ASN's Mission

To create a world without kidney diseases, the ASN Alliance for Kidney Health elevates care by educating and informing, driving breakthroughs and innovation, and advocating for policies that create transformative changes in kidney medicine throughout the world.

learn more

Contact ASN

1401 H St, NW, Ste 900, Washington, DC 20005


The Latest on X

Kidney Week

Please note that you are viewing an archived section from 2023 and some content may be unavailable. To unlock all content for 2023, please visit the archives.

Abstract: TH-PO357

Thyrotoxic Periodic Paralysis Complicated by Severe Rebound Hyperkalemia

Session Information

Category: Fluid, Electrolytes, and Acid-Base Disorders

  • 1102 Fluid, Electrolyte, and Acid-Base Disorders: Clinical


  • Ravender, Raja, The University of New Mexico, Albuquerque, New Mexico, United States
  • Shareef, Zan, The University of New Mexico, Albuquerque, New Mexico, United States
  • Garcia, Pablo, The University of New Mexico, Albuquerque, New Mexico, United States
  • Teixeira, J. Pedro, The University of New Mexico, Albuquerque, New Mexico, United States

Group or Team Name

  • UNM Nephrology.

Thyrotoxic periodic paralysis (TPP) is a rare, acquired subtype of periodic paralysis in which muscle weakness develops from profound hypokalemia in the setting of hyperthyroidism. We present a case of TPP complicated by severe rebound hyperkalemia.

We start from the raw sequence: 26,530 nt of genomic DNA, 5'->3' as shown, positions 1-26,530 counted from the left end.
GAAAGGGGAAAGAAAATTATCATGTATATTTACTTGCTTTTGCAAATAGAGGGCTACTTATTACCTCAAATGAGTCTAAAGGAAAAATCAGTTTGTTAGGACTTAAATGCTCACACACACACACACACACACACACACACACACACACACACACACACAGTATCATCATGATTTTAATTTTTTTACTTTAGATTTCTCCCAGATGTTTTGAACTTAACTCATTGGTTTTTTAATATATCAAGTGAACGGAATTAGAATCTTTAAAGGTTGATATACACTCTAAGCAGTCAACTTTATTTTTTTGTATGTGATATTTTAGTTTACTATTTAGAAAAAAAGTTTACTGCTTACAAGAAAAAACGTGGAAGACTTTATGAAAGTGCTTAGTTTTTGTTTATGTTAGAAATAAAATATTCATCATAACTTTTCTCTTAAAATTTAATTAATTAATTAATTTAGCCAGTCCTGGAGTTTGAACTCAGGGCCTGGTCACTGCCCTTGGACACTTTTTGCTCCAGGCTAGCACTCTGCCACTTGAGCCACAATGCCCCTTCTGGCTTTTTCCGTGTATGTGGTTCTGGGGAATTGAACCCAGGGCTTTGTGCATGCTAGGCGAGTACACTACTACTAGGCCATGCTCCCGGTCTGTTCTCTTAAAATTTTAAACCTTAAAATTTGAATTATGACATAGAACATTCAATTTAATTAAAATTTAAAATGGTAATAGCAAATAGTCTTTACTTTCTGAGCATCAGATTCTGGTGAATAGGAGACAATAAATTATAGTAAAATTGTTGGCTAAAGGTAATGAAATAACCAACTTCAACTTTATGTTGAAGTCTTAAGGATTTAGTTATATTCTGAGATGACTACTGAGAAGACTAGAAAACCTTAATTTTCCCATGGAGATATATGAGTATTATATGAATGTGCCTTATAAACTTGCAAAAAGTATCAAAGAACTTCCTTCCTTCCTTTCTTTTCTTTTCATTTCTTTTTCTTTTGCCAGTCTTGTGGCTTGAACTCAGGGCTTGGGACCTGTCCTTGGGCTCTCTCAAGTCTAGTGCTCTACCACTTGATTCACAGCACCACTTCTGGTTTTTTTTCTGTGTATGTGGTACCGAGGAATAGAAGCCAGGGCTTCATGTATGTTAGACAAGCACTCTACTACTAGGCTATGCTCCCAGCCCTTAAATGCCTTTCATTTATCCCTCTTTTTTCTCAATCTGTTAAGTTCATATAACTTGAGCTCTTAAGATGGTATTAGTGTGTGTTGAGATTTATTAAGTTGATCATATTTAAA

Case Description

A 31-year-old Hispanic man without medical history presented with severe generalized weakness. His physical exam was notable for proptosis and tremor. Initial labs included hypokalemia (serum potassium 1.6 mEq/L), undetectable thyroid-stimulating hormone (TSH), free T4 2.3 ng/dL, and urine potassium 5 mEq/L. He was admitted to intensive care with a diagnosis of TPP and treated with methimazole, propranolol, and aggressive potassium replacement (100 mEq IV + 220 mEq PO in 24 hours). His weakness improved, but he subsequently developed severe hyperkalemia with peak serum potassium of 7.4 mEq/L (Figure 1). His hyperkalemia resolved with medical therapy. He was diagnosed with Graves’ disease based on a positive TSH receptor antibody, and he was discharged home on methimazole and propranolol.


TPP is a potentially fatal complication of hyperthyroidism characterized by episodes of sudden paralysis and hypokalemia, classically triggered by carbohydrate intake or exercise and often predating overt clinical hyperthyroidism. Though common in East Asian men, other non-white minorities, including Hispanics, appear to be at increased risk. Rather than potassium depletion, the primary cause of acute hypokalemia in TPP is transcellular shift caused by a hyperadrenergic state. As such, aggressive potassium repletion — particularly as the underlying hyperthyroidism abates with treatment — carries a risk of rebound hyperkalemia which can be lethal. Thus, initial treatment for TPP must focus on the underlying hyperthyroidism with antithyroid therapy and non-selective beta-blockade, with recommended potassium replacement limited to ≤90 mEq PO in 24 hours.